You are not currently logged in.
Access your personal account or get JSTOR access through your library or other institution:
Protection against Human Immunodeficiency Virus Type 1 Infection in Persons with Repeated Exposure: Evidence for T Cell Immunity in the Absence of Inherited CCR5 Coreceptor Defects
W. C. Goh, J. Markee, R. E. Akridge, M. Meldorf, L. Musey, T. Karchmer, M. Krone, A. Collier, L. Corey, M. Emerman and M. J. McElrath
The Journal of Infectious Diseases
Vol. 179, No. 3 (Mar., 1999), pp. 548-557
Published by: Oxford University Press
Stable URL: http://www.jstor.org/stable/30117306
Page Count: 10
Preview not available
It has been hypothesized that protection against human immunodeficiency virus (HIV)-1 infection may result from either acquired host immunity, inheritance of a dysfunctional CCR5 HIV-1 coreceptor, or a low or attenuated virus inoculum. Thirty-seven HIV-1-uninfected persons engaging in repeated high-risk sexual activity with an HIV-1-infected partner were prospectively studied to determine the contribution of these factors in protecting against HIV1 transmission. More than one-third (13/36) demonstrated HIV-1-specific cytotoxicity, and this activity significantly correlated with the wild type CCR5 genotype (P = .03). Only 1 subject (3%) demonstrated the homozygous CCR5 32-bp deletion (△32/△32). Median plasma HIV-1 RNA levels from 18 HIV-1-infected sex partners were not statistically different from those of matched infected control patients. These results indicate that inheritance of the △32 CCR5 mutation does not account for the majority of persistently HIV-1-resistant cases, and the presence of cellular immunity in these persons suggests either undetected infection or protective immunity.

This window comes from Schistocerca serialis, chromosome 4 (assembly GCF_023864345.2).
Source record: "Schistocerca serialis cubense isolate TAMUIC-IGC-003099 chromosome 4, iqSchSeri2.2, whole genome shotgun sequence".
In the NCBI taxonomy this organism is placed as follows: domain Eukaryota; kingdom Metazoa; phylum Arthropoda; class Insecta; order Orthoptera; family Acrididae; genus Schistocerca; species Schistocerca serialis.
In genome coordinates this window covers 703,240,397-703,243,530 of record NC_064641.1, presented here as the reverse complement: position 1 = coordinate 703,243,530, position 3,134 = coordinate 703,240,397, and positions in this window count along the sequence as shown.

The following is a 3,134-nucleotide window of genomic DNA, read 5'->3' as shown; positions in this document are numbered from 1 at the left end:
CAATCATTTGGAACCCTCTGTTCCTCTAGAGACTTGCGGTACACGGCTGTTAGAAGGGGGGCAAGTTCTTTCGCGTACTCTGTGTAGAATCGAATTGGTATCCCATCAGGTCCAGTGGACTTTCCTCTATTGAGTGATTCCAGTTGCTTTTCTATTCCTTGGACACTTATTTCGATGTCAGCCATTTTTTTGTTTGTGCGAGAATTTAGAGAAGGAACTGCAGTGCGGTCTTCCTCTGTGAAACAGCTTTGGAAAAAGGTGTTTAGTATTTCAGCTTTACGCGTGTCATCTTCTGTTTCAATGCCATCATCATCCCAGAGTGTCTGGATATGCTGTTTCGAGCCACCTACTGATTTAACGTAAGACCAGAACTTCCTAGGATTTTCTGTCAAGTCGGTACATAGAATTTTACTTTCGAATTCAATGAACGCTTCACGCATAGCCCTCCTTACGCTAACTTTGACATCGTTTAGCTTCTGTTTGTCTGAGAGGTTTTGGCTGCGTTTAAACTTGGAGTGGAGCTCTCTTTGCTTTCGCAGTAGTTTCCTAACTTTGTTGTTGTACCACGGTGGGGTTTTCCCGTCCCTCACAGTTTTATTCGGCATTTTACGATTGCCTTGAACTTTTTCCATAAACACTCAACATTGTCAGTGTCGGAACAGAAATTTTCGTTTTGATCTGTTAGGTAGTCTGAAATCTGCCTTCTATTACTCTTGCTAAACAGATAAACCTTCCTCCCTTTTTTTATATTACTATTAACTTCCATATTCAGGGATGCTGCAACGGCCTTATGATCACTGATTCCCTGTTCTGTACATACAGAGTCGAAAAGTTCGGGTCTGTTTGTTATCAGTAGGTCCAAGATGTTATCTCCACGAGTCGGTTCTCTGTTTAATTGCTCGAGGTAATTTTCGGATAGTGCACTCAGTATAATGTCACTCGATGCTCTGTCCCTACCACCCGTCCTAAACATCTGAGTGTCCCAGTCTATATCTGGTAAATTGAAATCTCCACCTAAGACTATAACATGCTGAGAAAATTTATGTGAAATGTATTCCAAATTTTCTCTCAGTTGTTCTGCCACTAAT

The Journal of Infectious Diseases © 1999 Oxford University Press